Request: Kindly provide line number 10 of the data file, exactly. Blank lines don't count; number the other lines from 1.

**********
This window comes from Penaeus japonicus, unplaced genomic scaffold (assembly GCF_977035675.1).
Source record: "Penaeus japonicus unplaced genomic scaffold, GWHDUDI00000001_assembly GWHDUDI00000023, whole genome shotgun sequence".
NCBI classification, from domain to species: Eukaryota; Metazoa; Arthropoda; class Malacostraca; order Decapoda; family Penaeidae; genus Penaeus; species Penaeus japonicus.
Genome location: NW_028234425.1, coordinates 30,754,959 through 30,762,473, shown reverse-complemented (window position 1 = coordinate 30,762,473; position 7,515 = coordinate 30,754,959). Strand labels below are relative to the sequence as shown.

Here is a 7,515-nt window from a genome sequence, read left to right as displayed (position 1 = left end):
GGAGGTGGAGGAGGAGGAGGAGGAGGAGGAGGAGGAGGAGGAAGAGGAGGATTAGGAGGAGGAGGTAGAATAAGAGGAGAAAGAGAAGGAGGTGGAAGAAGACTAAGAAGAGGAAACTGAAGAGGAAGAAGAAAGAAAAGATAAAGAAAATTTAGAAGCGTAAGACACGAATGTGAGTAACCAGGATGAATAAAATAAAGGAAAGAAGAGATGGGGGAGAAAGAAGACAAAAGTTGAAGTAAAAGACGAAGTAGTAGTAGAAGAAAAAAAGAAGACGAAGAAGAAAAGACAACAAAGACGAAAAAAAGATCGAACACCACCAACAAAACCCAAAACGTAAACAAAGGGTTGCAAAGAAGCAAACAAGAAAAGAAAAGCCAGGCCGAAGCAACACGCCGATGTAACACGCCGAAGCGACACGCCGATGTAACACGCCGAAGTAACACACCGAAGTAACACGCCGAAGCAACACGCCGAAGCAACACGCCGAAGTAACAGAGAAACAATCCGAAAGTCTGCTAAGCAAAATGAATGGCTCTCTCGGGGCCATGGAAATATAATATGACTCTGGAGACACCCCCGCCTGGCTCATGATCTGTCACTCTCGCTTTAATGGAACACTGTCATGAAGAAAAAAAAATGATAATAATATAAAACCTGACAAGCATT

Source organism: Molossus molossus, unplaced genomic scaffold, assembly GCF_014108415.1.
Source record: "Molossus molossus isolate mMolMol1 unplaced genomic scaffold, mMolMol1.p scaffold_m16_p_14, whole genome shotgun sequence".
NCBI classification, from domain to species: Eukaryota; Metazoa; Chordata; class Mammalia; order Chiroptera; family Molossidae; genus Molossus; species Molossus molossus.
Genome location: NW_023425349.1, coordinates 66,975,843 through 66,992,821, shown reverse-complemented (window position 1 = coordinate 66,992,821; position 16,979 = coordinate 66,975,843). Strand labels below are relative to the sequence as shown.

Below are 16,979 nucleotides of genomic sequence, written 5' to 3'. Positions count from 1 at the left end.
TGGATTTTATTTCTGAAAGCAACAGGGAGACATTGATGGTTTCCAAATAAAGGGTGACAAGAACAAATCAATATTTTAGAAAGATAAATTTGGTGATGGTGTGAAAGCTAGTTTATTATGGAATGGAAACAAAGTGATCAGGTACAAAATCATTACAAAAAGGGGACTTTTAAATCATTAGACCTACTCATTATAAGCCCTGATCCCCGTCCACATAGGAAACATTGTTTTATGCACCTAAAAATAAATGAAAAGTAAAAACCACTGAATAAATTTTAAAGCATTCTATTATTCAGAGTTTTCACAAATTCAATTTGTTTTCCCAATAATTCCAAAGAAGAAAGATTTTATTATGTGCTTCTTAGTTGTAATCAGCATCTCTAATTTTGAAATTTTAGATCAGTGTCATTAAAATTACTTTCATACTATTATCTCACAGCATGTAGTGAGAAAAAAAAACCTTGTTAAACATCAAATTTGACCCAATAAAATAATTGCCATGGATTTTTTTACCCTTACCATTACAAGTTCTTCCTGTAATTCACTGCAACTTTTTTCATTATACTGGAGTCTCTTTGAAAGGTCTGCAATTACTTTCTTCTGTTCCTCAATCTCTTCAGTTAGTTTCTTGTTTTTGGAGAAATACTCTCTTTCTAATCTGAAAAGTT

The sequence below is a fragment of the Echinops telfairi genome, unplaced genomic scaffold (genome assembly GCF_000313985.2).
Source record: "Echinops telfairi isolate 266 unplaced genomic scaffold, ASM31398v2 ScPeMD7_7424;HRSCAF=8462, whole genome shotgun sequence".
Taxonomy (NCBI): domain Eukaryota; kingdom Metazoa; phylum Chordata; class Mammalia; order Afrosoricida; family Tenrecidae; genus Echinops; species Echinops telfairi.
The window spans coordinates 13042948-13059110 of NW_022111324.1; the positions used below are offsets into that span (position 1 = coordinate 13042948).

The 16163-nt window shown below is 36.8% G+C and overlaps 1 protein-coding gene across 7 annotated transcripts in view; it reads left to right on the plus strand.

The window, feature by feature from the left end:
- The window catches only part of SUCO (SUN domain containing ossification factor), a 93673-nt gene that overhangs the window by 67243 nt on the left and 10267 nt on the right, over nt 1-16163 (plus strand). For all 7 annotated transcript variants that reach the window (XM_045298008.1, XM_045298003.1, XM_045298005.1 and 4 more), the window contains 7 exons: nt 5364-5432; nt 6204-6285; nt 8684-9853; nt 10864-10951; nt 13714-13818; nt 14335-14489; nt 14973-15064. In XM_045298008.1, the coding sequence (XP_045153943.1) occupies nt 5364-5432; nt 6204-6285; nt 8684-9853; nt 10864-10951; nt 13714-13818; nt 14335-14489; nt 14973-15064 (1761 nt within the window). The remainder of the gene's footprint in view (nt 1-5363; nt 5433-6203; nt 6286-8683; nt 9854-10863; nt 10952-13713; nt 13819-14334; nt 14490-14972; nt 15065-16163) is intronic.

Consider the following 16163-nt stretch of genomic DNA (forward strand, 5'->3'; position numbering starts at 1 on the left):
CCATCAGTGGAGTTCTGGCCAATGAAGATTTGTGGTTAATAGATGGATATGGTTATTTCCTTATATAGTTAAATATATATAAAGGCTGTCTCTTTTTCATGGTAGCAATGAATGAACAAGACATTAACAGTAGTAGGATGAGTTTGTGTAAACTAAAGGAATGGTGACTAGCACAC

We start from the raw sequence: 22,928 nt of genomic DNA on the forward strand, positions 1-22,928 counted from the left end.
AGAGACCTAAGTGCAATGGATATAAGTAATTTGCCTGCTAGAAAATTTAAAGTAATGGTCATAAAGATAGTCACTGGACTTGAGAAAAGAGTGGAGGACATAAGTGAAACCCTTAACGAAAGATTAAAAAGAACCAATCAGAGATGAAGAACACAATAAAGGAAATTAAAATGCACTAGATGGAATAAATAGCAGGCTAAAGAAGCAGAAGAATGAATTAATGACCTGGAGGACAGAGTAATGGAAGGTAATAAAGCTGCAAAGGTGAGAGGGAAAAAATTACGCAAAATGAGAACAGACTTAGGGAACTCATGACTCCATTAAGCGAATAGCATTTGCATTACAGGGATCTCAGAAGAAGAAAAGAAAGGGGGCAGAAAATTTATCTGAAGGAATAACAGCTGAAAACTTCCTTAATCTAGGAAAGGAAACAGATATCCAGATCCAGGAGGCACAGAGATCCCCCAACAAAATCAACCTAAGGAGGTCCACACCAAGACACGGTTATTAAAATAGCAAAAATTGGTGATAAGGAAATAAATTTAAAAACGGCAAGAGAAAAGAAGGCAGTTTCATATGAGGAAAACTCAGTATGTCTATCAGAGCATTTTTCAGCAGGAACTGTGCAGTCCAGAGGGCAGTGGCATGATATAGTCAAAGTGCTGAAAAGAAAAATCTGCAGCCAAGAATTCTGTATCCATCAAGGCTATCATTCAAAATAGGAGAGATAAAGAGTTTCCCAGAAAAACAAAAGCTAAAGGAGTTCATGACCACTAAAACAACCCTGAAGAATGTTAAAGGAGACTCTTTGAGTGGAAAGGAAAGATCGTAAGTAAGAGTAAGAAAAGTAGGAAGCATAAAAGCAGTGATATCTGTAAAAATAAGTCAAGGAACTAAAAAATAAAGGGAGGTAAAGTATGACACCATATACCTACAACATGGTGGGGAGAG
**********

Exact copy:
Genome location: NW_023425349.1, coordinates 66,975,843 through 66,992,821, shown reverse-complemented (window position 1 = coordinate 66,992,821; position 16,979 = coordinate 66,975,843). Strand labels below are relative to the sequence as shown.